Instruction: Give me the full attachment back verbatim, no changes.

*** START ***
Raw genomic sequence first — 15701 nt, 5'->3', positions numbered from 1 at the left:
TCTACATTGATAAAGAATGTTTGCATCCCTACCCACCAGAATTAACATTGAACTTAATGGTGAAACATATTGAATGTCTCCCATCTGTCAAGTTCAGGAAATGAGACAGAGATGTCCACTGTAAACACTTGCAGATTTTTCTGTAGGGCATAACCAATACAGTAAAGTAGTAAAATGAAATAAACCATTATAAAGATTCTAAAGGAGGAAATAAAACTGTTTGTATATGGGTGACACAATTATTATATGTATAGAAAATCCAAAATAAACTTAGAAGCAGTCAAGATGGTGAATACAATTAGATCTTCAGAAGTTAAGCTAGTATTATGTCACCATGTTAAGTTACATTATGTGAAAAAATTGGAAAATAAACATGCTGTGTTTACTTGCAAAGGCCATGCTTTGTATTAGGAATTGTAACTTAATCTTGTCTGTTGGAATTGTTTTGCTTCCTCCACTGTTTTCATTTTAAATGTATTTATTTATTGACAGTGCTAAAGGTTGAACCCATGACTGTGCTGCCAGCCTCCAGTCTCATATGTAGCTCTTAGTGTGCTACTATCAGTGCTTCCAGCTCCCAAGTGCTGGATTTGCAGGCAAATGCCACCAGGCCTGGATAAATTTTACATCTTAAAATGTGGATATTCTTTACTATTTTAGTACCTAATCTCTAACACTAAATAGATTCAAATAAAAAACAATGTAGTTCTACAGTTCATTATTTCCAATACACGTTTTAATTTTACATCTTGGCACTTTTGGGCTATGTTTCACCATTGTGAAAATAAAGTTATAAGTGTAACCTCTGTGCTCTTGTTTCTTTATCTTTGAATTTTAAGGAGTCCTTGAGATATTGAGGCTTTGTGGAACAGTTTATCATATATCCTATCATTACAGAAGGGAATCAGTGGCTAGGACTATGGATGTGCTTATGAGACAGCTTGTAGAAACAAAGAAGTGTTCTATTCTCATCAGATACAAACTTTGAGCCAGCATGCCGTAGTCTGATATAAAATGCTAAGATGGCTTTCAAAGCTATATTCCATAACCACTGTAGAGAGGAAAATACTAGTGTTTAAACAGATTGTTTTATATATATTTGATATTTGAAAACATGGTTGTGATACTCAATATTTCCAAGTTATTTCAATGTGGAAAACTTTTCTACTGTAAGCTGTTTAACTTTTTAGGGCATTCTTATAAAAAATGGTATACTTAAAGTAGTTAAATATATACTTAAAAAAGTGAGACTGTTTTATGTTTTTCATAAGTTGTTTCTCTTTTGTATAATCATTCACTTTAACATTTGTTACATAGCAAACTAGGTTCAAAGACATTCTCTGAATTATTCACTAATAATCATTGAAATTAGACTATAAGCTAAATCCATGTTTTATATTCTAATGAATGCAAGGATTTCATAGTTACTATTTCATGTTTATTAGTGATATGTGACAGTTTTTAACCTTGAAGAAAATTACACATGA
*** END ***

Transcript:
Raw genomic sequence first — 15701 nt, 5'->3', positions numbered from 1 at the left:
TCTACATTGATAAAGAATGTTTGCATCCCTACCCACCAGAATTAACATTGAACTTAATGGTGAAACATATTGAATGTCTCCCATCTGTCAAGTTCAGGAAATGAGACAGAGATGTCCACTGTAAACACTTGCAGATTTTTCTGTAGGGCATAACCAATACAGTAAAGTAGTAAAATGAAATAAACCATTATAAAGATTCTAAAGGAGGAAATAAAACTGTTTGTATATGGGTGACACAATTATTATATGTATAGAAAATCCAAAATAAACTTAGAAGCAGTCAAGATGGTGAATACAATTAGATCTTCAGAAGTTAAGCTAGTATTATGTCACCATGTTAAGTTACATTATGTGAAAAAATTGGAAAATAAACATGCTGTGTTTACTTGCAAAGGCCATGCTTTGTATTAGGAATTGTAACTTAATCTTGTCTGTTGGAATTGTTTTGCTTCCTCCACTGTTTTCATTTTAAATGTATTTATTTATTGACAGTGCTAAAGGTTGAACCCATGACTGTGCTGCCAGCCTCCAGTCTCATATGTAGCTCTTAGTGTGCTACTATCAGTGCTTCCAGCTCCCAAGTGCTGGATTTGCAGGCAAATGCCACCAGGCCTGGATAAATTTTACATCTTAAAATGTGGATATTCTTTACTATTTTAGTACCTAATCTCTAACACTAAATAGATTCAAATAAAAAACAATGTAGTTCTACAGTTCATTATTTCCAATACACGTTTTAATTTTACATCTTGGCACTTTTGGGCTATGTTTCACCATTGTGAAAATAAAGTTATAAGTGTAACCTCTGTGCTCTTGTTTCTTTATCTTTGAATTTTAAGGAGTCCTTGAGATATTGAGGCTTTGTGGAACAGTTTATCATATATCCTATCATTACAGAAGGGAATCAGTGGCTAGGACTATGGATGTGCTTATGAGACAGCTTGTAGAAACAAAGAAGTGTTCTATTCTCATCAGATACAAACTTTGAGCCAGCATGCCGTAGTCTGATATAAAATGCTAAGATGGCTTTCAAAGCTATATTCCATAACCACTGTAGAGAGGAAAATACTAGTGTTTAAACAGATTGTTTTATATATATTTGATATTTGAAAACATGGTTGTGATACTCAATATTTCCAAGTTATTTCAATGTGGAAAACTTTTCTACTGTAAGCTGTTTAACTTTTTAGGGCATTCTTATAAAAAATGGTATACTTAAAGTAGTTAAATATATACTTAAAAAAGTGAGACTGTTTTATGTTTTTCATAAGTTGTTTCTCTTTTGTATAATCATTCACTTTAACATTTGTTACATAGCAAACTAGGTTCAAAGACATTCTCTGAATTATTCACTAATAATCATTGAAATTAGACTATAAGCTAAATCCATGTTTTATATTCTAATGAATGCAAGGATTTCATAGTTACTATTTCATGTTTATTAGTGATATGTGACAGTTTTTAACCTTGAAGAAAATTACACATGA